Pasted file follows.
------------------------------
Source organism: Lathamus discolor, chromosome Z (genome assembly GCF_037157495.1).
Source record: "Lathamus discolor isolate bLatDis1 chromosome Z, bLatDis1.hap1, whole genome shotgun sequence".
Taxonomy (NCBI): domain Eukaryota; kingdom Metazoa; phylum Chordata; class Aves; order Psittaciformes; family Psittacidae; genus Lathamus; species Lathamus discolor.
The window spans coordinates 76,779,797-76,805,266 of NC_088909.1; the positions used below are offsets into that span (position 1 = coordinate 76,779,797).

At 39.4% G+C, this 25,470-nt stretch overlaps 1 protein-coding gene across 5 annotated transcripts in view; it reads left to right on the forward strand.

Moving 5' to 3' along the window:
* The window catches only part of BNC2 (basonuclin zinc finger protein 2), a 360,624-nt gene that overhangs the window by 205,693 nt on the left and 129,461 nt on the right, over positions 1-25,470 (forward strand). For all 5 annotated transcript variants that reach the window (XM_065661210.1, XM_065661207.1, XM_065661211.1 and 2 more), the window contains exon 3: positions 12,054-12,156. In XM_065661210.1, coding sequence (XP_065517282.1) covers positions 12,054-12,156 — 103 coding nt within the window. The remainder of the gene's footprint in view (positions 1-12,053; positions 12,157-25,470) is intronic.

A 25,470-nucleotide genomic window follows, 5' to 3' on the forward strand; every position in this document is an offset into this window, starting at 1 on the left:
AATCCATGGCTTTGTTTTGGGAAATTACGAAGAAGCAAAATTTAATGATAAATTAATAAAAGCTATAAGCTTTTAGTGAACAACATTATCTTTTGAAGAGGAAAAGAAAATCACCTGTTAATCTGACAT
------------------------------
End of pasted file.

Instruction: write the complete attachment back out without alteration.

Source organism: Lathamus discolor, chromosome Z (genome assembly GCF_037157495.1).
Source record: "Lathamus discolor isolate bLatDis1 chromosome Z, bLatDis1.hap1, whole genome shotgun sequence".
Taxonomy (NCBI): domain Eukaryota; kingdom Metazoa; phylum Chordata; class Aves; order Psittaciformes; family Psittacidae; genus Lathamus; species Lathamus discolor.
The window spans coordinates 76,779,797-76,805,266 of NC_088909.1; the positions used below are offsets into that span (position 1 = coordinate 76,779,797).

At 39.4% G+C, this 25,470-nt stretch overlaps 1 protein-coding gene across 5 annotated transcripts in view; it reads left to right on the forward strand.

Moving 5' to 3' along the window:
* The window catches only part of BNC2 (basonuclin zinc finger protein 2), a 360,624-nt gene that overhangs the window by 205,693 nt on the left and 129,461 nt on the right, over positions 1-25,470 (forward strand). For all 5 annotated transcript variants that reach the window (XM_065661210.1, XM_065661207.1, XM_065661211.1 and 2 more), the window contains exon 3: positions 12,054-12,156. In XM_065661210.1, coding sequence (XP_065517282.1) covers positions 12,054-12,156 — 103 coding nt within the window. The remainder of the gene's footprint in view (positions 1-12,053; positions 12,157-25,470) is intronic.

A 25,470-nucleotide genomic window follows, 5' to 3' on the forward strand; every position in this document is an offset into this window, starting at 1 on the left:
AATCCATGGCTTTGTTTTGGGAAATTACGAAGAAGCAAAATTTAATGATAAATTAATAAAAGCTATAAGCTTTTAGTGAACAACATTATCTTTTGAAGAGGAAAAGAAAATCACCTGTTAATCTGACAT